Tings Dey Happen. Based on his experiences as a Fulbright Scholar studying oil politics in Nigeria (American's fifth-biggest oil supplier), solo performer Dan Hoyle drills deep beneath the surface of media hype and NGO cant to help us understand the forces at work behind the oil-rich country's escalating cycle of corruption and violence. On his journey backward and forward between Nigeria's oil capital, Port Harcourt, and the lawless hinterlands of the Niger Delta, Hoyle — with acute attention to physical detail (and an ear for pidgin) — embodies a soft-spoken, 23-year-old rebel sniper whose chief desire is to obtain a university degree; a warlord armed with four cellphones and a family photo album, like Marlon Brando in The Godfather; and a nerdy Japanese member of the Young Diplomats Club in Lagos working on a thesis about the Tanzanian cashew nut, among many others. Like Anna Deavere Smith, one of the most famous practitioners of this style of show, Hoyle takes a journalistic approach. But unlike Smith, whose slavish impersonation of the speech nuances of her interviewees seems more stenography than artistry, Hoyle filters his Nigerian experience through his vivid imagination, creating full-blooded characters that are as theatrical as they are real. Extended run through May 6 at the Marsh, 1062 Valencia (between 21st and 22nd sts.), S.F. Tickets are $15-22; call 826-5750 or visit (C.V.) Reviewed Jan. 10.

42nd Street
San Jose Center for the Performing Arts, 255 Almaden (at Park), San Jose, 408-277-5277.
After the War
American Conservatory Theater, 415 Geary (at Mason), 749-2228.
BATS: Sunday Players
Fort Mason, Bldg. B, Marina & Buchanan, 474-6776.
Beach Blanket Babylon
Club Fugazi, 678 Green (at Powell), 421-4222.
Beyond Therapy
Shelton Theater, 533 Sutter (at Powell), 433-1226.
Big City Improv Shelton Theater, 533 Sutter (at Powell), 433-1226.
Bingo! Dean Lesher Regional Center for the Arts, 1601 Civic (at Locust), Walnut Creek, 925-943-7469.
Blue Door
Berkeley Repertory's Roda Theatre, 2015 Addison (at Shattuck), Berkeley, 510-647-2949.
Lorraine Hansberry Theatre, 620 Sutter (at Mason), 474-8800.
Brown Bag Theatre
SFSU Campus, 1600 Holloway (at 19th Ave).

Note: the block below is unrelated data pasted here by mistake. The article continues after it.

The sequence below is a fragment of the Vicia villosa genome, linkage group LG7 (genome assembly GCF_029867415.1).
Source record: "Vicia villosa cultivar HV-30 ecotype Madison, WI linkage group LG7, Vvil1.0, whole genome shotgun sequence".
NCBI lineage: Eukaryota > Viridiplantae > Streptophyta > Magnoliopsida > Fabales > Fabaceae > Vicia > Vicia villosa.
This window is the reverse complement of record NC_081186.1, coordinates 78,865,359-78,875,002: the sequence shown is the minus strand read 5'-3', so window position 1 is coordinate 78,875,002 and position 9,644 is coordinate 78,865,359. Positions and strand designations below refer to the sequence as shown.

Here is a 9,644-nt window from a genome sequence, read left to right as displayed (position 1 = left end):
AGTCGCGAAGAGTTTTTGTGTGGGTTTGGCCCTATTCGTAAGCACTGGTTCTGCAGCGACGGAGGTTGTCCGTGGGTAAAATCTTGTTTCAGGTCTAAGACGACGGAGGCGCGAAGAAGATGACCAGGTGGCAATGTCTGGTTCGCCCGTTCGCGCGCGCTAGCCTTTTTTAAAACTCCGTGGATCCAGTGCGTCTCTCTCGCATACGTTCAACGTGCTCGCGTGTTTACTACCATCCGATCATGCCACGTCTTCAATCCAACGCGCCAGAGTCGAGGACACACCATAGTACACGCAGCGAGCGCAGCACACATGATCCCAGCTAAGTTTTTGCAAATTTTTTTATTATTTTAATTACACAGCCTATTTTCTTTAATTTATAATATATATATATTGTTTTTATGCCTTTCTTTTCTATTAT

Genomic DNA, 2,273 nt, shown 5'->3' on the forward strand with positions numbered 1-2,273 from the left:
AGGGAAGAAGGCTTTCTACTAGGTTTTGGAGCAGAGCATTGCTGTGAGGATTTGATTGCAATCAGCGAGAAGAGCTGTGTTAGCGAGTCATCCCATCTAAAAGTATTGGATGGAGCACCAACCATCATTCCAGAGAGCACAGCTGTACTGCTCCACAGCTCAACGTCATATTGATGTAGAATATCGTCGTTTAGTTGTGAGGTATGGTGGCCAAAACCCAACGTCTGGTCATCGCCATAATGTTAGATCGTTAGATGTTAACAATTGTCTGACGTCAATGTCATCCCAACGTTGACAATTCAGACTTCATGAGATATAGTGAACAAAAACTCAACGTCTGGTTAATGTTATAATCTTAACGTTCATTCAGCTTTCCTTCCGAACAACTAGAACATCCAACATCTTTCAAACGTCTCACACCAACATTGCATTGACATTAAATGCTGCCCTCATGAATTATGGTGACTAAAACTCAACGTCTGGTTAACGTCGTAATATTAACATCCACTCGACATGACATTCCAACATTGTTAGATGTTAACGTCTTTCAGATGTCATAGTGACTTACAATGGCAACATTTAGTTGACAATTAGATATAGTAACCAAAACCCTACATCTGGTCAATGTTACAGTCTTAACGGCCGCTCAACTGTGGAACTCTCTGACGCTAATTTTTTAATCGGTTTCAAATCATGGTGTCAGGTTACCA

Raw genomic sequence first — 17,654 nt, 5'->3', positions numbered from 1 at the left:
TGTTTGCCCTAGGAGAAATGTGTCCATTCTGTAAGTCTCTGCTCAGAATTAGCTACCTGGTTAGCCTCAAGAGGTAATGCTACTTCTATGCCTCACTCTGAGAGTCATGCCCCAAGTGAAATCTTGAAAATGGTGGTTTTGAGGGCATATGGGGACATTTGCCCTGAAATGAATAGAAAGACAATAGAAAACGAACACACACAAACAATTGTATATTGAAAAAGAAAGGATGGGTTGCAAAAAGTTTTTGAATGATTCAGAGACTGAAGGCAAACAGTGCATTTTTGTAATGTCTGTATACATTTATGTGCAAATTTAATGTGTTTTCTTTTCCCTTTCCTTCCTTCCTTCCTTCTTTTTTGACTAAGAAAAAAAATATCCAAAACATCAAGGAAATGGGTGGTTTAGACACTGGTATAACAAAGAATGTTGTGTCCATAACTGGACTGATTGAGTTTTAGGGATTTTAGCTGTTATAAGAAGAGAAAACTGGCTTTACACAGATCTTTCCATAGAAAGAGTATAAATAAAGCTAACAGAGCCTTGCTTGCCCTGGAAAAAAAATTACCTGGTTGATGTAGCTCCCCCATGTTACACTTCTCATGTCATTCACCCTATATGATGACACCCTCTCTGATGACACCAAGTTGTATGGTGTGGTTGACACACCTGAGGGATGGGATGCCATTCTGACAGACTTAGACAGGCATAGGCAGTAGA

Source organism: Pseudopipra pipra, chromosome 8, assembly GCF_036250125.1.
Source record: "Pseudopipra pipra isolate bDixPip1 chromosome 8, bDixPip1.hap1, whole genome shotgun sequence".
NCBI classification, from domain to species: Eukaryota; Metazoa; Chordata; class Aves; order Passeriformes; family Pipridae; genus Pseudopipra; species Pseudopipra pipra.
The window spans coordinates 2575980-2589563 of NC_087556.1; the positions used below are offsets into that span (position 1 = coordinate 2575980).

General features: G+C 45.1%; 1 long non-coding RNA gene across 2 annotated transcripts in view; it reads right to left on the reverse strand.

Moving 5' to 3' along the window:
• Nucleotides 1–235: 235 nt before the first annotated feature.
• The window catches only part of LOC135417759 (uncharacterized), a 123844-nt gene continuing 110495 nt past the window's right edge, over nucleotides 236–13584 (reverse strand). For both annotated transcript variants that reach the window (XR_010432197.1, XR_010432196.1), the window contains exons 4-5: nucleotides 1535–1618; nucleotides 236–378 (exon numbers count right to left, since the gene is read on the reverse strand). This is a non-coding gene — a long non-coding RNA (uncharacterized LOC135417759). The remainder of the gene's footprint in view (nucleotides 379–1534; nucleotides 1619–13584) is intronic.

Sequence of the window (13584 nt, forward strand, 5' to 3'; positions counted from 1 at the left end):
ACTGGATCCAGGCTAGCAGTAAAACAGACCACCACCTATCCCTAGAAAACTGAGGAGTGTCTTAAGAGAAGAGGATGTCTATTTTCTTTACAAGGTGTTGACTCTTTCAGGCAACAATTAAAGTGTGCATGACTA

Clown Bible
Willard Middle School, 2425 Stuart St. (at Regent), Berkeley.
Corpus Christi
Mama Calizo's Voice Factory, 1519 Mission (at Van Ness), 690-9410.
Dead Certain
Off-Market Theater, 965 Mission (at Fifth St.), 896-6477.
Death of a Salesman
Project Artaud Theater, 450 Florida (at 17th St.), 626-4370.
Eat Cake Smorgasbord
CounterPULSE, 1310 Mission (at Ninth St.), 626-2060.
FURY Factory
Traveling Jewish Theatre, 470 Florida (at Mariposa), 285-8282.
Cadillac Building, 1000 Van Ness Ave. (at O'Farrell), 776-1747.
Gay Divorce
Eureka Theatre, 215 Jackson (at Front), 788-7469.
Off-Market Studio, 965 Mission (at Fifth St.), 896-6477.
The Global Age Project
Aurora Theatre, 2081 Addison (at Shattuck), Berkeley, 510-843-4822.
How We First Met
Theatre 39 at Pier 39, 2 Beach (Beach & Embarcadero).
Jesus Hopped the A Train
SF Playhouse, 536 Sutter (at Powell), 677-9596.
Love, Chaos & Dinner
Pier 29, Embarcadero (at Battery), 273-1620.
Low Hanging Fruit
CounterPULSE, 1310 Mission (at Ninth St.), 626-2060.
Live Oak Theater, 1301 Shattuck (at Berryman), Berkeley, 510-704-8210.
Menopause the Musical
Theatre 39 at Pier 39, 2 Beach (Beach & Embarcadero), 433-3939.
Merrily We Roll Along
Mountain View Center for the Performing Arts, 500 Castro (at Mercy), Mountain View, 650-903-6000.
Midsummer Night's Dream
Phoenix Theatre, 414 Mason (at Geary), Suite 601, 989-0023.
Monday Night Make Em Ups
San Francisco Comedy College, 414 Mason, #705 (at Geary), 921-2051.
Monday Night Marsh
The Marsh, 1062 Valencia (at 22nd St.), 826-5750.
Moscow Cats Theatre
Palace of Fine Arts, 3301 Lyon (at Bay), 567-6642.
Murder Mystery Dinner
The Archbishop's Mansion, 1000 Fulton (at Steiner), 563-7872.
Nixon's Nixon
San Jose Repertory Theatre, 101 Paseo de San Antonio (at South Third St.), San Jose, 408-367-7255.
One Night Only: Jersey Boys
Club Fugazi, 678 Green (at Powell), 421-4222.
The Passion of the Crawford
Empire Plush Room, York Hotel, 940 Sutter (at Hyde), 885-2800.
Private Jokes, Public Places
Aurora Theatre, 2081 Addison (at Shattuck), Berkeley, 510-843-4822.
The Next Stage, 1620 Gough (at Bush), Trinity Episcopal Church, 650-326-0656.
The Rose Tattoo
Actors Theatre San Francisco, 533 Sutter (at Powell), 296-9179.
Shopping! The Musical
Shelton Theater, 533 Sutter (at Powell), 433-1226.
Smokey Joe's Café
San Jose Center for the Performing Arts, 255 Almaden (at Park), San Jose, 408-277-5277.
Terre Haute
New Conservatory Theatre Center, 25 Van Ness (at Market), 861-8972.
Yugen Presents
Noh Space, 2840 Mariposa (at Florida), 621-7978.
Z/Magic Mondays
Magic Theatre, Fort Mason, Bldg. D, Marina & Buchanan, 441-8822.


Subscribe to this thread:

Add a comment

Popular Stories

  1. Most Popular Stories
  2. Stories You Missed


  • clipping at Brava Theater Sept. 11
    Sub Pop recording artists 'clipping.' brought their brand of noise-driven experimental hip hop to the closing night of 2016's San Francisco Electronic Music Fest this past Sunday. The packed Brava Theater hosted an initially seated crowd that ended the night jumping and dancing against the front of the stage. The trio performed a set focused on their recently released Sci-Fi Horror concept album, 'Splendor & Misery', then delved into their dancier and more aggressive back catalogue, and recent single 'Wriggle'. Opening performances included local experimental electronic duo 'Tujurikkuja' and computer music artist 'Madalyn Merkey.'"